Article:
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Too Much Calcium & the Kidneys

Calcium is an essential mineral involved in several biological processes, including muscle contraction and bone formation. Levels of calcium in the body are regulated primarily by vitamin D and parathyroid hormone. Excessive intake of vitamin D supplements or diseases affecting the parathyroid gland can cause calcium levels to increase in the body, leading to a condition known as hypercalcemia. Many organs in the body are affected by hypercalcemia, especially the kidneys.

When the blood is highly concentrated with calcium, the calcium tends to come out of solution and form calcium deposits, a process known as calcification. These deposits often form inside blood vessels or internal organs, such as the kidneys. Calcification of the kidneys causes damage to the delicate organ tissues and can lead to scarification and hardening of the kidneys.

Calcification of the kidneys can impair their ability to function properly. Frequently, hypercalcemia results in excess urine production, a condition known as polyuria. Excreting large amounts of urine from the body can dehydrate the body, leading to symptoms of excessive thirst, dry mouth, dark yellow urine and the inability to sweat. Malfunctioning kidneys caused by hypercalcemia may also result in pain in the sides and lower back.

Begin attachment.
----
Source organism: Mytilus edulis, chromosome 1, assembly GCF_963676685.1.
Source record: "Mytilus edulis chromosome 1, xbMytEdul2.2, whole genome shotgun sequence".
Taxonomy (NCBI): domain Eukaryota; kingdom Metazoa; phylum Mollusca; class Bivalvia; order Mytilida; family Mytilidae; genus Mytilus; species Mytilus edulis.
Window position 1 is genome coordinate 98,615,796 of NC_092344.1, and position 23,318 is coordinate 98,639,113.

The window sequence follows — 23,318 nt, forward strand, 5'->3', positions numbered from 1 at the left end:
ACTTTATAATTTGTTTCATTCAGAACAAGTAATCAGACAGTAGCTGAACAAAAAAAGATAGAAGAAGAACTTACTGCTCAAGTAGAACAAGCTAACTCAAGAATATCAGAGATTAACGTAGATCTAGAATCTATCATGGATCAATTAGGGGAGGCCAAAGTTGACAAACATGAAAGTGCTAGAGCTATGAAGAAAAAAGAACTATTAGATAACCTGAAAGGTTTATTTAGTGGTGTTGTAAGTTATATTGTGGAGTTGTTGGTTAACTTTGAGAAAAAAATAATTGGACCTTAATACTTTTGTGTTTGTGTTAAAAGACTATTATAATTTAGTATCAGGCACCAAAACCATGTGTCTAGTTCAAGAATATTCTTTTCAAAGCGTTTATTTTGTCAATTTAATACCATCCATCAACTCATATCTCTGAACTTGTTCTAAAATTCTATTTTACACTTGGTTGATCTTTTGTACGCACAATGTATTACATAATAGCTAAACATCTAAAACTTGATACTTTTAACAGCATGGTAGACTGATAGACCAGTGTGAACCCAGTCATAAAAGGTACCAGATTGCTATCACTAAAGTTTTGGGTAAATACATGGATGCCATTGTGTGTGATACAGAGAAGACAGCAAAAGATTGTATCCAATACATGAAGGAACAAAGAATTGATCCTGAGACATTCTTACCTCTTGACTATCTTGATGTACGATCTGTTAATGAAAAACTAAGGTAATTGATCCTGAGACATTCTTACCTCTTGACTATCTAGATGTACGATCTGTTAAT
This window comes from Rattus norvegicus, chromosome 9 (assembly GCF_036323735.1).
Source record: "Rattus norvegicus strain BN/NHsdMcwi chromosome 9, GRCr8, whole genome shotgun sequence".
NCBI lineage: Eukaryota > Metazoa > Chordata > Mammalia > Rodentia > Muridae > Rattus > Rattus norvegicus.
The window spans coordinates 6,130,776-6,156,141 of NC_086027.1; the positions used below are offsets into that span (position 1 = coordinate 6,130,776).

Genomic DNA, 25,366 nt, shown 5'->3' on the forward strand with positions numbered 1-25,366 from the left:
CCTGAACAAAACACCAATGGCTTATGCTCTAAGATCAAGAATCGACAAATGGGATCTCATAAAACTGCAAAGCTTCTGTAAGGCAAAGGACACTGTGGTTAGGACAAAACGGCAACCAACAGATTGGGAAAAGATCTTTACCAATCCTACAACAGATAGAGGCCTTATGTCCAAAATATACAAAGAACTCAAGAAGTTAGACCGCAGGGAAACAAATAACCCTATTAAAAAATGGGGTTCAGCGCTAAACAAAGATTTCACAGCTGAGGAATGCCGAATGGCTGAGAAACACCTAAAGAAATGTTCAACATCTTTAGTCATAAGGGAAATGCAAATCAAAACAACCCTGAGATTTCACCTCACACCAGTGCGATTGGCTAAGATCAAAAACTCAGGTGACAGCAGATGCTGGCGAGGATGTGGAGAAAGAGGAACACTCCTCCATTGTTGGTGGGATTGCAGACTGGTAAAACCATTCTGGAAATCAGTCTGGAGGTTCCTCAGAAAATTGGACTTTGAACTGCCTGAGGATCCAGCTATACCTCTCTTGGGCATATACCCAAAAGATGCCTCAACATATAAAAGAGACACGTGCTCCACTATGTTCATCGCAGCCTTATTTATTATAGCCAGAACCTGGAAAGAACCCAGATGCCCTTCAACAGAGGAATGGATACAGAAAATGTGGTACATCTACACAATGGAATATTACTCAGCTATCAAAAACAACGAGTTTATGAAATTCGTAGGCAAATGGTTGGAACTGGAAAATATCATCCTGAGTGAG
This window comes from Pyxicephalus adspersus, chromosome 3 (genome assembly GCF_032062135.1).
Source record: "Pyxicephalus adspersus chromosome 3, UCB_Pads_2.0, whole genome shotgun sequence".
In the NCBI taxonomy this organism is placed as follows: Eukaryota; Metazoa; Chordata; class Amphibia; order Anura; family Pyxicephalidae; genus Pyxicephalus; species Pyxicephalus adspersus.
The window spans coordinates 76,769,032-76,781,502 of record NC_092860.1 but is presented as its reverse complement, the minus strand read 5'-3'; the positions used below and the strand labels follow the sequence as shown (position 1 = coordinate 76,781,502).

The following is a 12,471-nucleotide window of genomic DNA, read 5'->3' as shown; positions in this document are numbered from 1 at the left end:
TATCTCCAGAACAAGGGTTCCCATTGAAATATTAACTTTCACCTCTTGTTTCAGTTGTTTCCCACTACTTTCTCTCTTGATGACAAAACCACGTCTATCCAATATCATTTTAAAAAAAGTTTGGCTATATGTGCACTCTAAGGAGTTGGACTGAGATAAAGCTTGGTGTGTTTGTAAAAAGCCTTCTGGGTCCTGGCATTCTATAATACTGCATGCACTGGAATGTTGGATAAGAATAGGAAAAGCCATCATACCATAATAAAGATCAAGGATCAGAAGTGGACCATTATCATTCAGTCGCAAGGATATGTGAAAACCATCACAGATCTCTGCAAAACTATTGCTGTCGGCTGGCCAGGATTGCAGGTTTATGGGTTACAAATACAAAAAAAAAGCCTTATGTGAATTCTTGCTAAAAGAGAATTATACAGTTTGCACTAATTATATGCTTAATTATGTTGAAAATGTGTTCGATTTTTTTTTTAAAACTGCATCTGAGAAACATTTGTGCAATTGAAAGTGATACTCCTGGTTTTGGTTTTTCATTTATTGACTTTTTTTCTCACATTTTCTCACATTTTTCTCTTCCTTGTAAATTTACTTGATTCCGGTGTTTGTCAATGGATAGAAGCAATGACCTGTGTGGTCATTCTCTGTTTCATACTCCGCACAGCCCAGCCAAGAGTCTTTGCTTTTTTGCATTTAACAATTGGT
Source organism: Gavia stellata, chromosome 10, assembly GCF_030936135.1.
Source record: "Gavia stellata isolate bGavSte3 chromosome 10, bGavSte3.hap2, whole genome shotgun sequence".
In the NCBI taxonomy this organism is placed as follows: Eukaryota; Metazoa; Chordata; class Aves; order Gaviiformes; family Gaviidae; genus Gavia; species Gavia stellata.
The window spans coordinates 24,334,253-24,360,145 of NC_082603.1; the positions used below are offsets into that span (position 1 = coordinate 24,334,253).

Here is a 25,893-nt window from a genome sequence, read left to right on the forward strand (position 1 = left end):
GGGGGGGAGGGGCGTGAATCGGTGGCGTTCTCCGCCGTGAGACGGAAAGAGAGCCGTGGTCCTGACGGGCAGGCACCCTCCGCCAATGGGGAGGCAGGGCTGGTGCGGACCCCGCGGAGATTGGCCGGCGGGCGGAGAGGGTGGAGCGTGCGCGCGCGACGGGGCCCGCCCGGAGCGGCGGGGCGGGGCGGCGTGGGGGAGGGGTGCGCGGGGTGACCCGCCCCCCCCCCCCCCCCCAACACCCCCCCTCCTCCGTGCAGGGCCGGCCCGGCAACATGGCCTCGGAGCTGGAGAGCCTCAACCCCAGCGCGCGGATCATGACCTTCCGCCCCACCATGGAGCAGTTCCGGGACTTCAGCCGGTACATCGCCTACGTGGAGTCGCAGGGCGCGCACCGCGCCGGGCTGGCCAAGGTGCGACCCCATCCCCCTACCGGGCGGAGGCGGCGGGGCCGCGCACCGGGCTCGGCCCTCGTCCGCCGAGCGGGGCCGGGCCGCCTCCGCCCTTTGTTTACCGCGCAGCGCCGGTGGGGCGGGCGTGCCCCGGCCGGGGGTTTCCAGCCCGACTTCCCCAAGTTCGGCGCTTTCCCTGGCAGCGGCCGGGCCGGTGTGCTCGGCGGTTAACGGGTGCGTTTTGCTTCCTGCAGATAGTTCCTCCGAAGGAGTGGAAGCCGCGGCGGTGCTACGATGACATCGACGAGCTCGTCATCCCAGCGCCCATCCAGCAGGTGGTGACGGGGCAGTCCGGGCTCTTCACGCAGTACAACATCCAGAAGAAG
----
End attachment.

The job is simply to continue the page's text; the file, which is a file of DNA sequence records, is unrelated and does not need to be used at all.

When calcium deposits form in the kidneys, they can lead to kidney stones, small mineral crystals that form inside the tubes of the kidneys that are connected to the urinary tract. Kidney stones are extremely painful, both inside the body and as they travel through the urinary tract. When kidney stones are inside the kidneys, they often cause a dull, aching pain around the area of the kidneys, in the side and lower back. When they travel through the body and pass out of the urethra, they can cause excruciating pain.

Hypercalcemia can cause many symptoms affecting other parts of the body in addition to the kidneys. Nausea, vomiting and constipation are early symptoms of hypercalcemia. Muscle twitches and weakness may also develop. Mental status may also be affected, causing depression, irritability, memory loss, apathy and dementia. Hypercalcemia can also cause calcification of the blood vessels, leading to atherosclerosis, and calcification of the heart, leading to heart disease. The bones can also be affected, resulting in curvature of the spine, bowing of the shoulders, bone pain, bone fractures and a decrease in height.

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  • bones and bones image by JASON WINTER from Fotolia.com

This article reflects the views of the writer and does not necessarily reflect the views of Jillian Michaels or JillianMichaels.com.